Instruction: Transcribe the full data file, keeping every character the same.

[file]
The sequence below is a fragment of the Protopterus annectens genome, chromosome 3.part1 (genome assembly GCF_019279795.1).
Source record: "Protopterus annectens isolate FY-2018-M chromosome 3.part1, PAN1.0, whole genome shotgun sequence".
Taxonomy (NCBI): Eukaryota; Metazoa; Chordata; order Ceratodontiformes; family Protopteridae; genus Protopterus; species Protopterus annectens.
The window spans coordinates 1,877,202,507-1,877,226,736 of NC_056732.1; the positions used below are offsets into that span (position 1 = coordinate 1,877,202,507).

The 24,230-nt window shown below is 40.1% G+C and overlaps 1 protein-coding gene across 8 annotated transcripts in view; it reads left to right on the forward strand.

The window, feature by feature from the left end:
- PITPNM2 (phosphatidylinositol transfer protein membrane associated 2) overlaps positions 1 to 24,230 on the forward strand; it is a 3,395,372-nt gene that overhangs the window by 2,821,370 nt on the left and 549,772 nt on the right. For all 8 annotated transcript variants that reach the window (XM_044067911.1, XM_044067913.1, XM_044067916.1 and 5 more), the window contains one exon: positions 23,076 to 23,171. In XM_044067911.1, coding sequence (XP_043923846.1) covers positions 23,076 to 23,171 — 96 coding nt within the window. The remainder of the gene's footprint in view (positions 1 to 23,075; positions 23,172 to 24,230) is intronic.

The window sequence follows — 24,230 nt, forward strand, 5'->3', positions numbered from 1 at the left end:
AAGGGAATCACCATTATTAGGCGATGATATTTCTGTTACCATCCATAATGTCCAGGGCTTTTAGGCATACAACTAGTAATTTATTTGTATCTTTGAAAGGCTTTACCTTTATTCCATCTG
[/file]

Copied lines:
The sequence below is a fragment of the Protopterus annectens genome, chromosome 3.part1 (genome assembly GCF_019279795.1).
Source record: "Protopterus annectens isolate FY-2018-M chromosome 3.part1, PAN1.0, whole genome shotgun sequence".
Taxonomy (NCBI): Eukaryota; Metazoa; Chordata; order Ceratodontiformes; family Protopteridae; genus Protopterus; species Protopterus annectens.
The window spans coordinates 1,877,202,507-1,877,226,736 of NC_056732.1; the positions used below are offsets into that span (position 1 = coordinate 1,877,202,507).

The 24,230-nt window shown below is 40.1% G+C and overlaps 1 protein-coding gene across 8 annotated transcripts in view; it reads left to right on the forward strand.

The window, feature by feature from the left end:
- PITPNM2 (phosphatidylinositol transfer protein membrane associated 2) overlaps positions 1 to 24,230 on the forward strand; it is a 3,395,372-nt gene that overhangs the window by 2,821,370 nt on the left and 549,772 nt on the right. For all 8 annotated transcript variants that reach the window (XM_044067911.1, XM_044067913.1, XM_044067916.1 and 5 more), the window contains one exon: positions 23,076 to 23,171. In XM_044067911.1, coding sequence (XP_043923846.1) covers positions 23,076 to 23,171 — 96 coding nt within the window. The remainder of the gene's footprint in view (positions 1 to 23,075; positions 23,172 to 24,230) is intronic.

The window sequence follows — 24,230 nt, forward strand, 5'->3', positions numbered from 1 at the left end:
AAGGGAATCACCATTATTAGGCGATGATATTTCTGTTACCATCCATAATGTCCAGGGCTTTTAGGCATACAACTAGTAATTTATTTGTATCTTTGAAAGGCTTTACCTTTATTCCATCTG